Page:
What Would You Do if You Were Untouchable?

NOTE: The following is a guest post from my sainted father, Galen C. Dalrymple, Director of Operations for iam2.org, an organization devoted to crowd-sourcing compassion and empowering ministries serving the neediest children in the world.

Recently the filmmakers of Not Today, along with my friends at Lovell-Fairchild, invited me to India to learn more about the film. I told them my father would be a much better choice, since he is an extraordinary man of God with a passion for these issues and stands at the helm of a faith-informed organization that can make a real difference for children in need of food, water or protection. It was an amazing journey, and below is the first installment in the story.

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India.

The very name evokes a distant, ancient, exotic land on the other side of the world. Most of us know the stories of the British Empire and its involvement in the Indian sub-continent through tales such as The Far Pavilions, the Rudyard Kipling stories, and more recently, movies such as Gandhi, Monsoon Wedding and Slumdog Millionaire. Something about this timeless place invites us into mystery and captures the imagination.

After two days in Hyderabad, I am now in Bangalore, and soon will go to Mumbai (formerly known as Bombay). It’s another movie that has brought me here — but a movie of a different sort. This movie is not about magical adventures or voyages of discovery. While the movie includes adventures and discoveries, to be sure, its purpose is to expose the human trafficking trade and eliminate child sex slavery.

Persis Karen - (C) Galen C. Dalrymple, 2012

Not Today tells the story of a rich young man from southern California who, after deciding on a lark to visit India for a party, encounters a Dalit (“untouchable”) father and his little girl sleeping on the steps of a building at night. He refuses to help them, explaining that they are not his responsibility. Yet later he learns that the father, unable to feed his daughter, has sold her into the service of a wealthy family — or so the father believed. In fact, he has inadvertently given his daughter into the hands of child traffickers. Guilt-stricken, the young man helps the father understand what has happened and, together, they set out to find the girl and redeem her from slavery.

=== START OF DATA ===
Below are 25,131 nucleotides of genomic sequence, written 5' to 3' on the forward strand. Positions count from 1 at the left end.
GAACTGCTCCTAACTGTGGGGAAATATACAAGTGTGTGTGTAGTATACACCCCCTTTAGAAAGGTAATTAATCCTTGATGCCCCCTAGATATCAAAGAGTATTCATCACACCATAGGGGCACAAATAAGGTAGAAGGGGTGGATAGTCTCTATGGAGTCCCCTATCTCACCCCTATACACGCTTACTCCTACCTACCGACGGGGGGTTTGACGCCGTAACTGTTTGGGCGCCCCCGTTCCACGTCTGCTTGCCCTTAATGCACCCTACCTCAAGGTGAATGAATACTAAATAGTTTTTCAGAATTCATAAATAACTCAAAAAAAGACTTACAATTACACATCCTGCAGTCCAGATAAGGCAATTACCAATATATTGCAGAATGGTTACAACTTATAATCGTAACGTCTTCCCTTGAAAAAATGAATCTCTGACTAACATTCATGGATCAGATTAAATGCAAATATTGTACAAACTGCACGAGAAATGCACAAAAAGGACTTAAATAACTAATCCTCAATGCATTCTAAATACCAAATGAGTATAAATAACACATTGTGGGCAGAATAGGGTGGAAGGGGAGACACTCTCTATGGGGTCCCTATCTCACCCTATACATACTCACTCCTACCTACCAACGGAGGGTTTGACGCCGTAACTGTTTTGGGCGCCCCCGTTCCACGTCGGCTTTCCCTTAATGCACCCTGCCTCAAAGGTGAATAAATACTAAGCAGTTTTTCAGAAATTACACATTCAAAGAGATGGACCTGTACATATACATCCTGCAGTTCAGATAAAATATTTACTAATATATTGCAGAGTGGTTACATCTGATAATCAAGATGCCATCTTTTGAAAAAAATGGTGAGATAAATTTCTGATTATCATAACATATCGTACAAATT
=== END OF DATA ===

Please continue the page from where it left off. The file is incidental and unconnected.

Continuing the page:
It’s a moving story on many levels, well acted and entirely believable, in part because sexual enslavement and exploitation of children is disgustingly real and in part because the role of Annika, the young Indian girl, was played by an actual Dalit child, Persis Karen. For this, her first performance, Karen won the “Best Emerging Actress” award at the Monaco Charity Film Festival. Her performance will tear your heart out.

When the movie is released in early 2013, I strongly encourage you to see it. With sensitive conviction, Not Today opens our eyes to a harsh and horrifying reality, but a reality we must face with great urgency and faith.

In the coming days I’ll share more about the movie and what I’ve learned about the Dalits in India. We Americans don’t know that much about India and the plight of the Dalit people or the conditions they endure and how the worldview in India has contributed to their situation. I’ll also share some lessons the movie holds for us!

Let me leave you with this question. Regardless of where you live, what would you do if you truly believed you could not now — or ever — provide food, clothing, shelter, medical care or education for your child? What would you do for your beloved daughter or son?

Don’t answer too quickly. Wrestle with it. For the Dalits, that is their everyday reality.

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Look for more information soon about Not Today. In the meantime, please learn more about iam2.org. I (Timothy Dalrymple) am passionate about this organization, where I serve on the side as Director of Content. It’s a strategic place to give, as your charitable, tax-deductible donation will go to create a social-media launching pad that will propel countless nonprofit projects that provide the most basic necessities to the poorest of the poor children around the globe. Please consider giving. Thank you.


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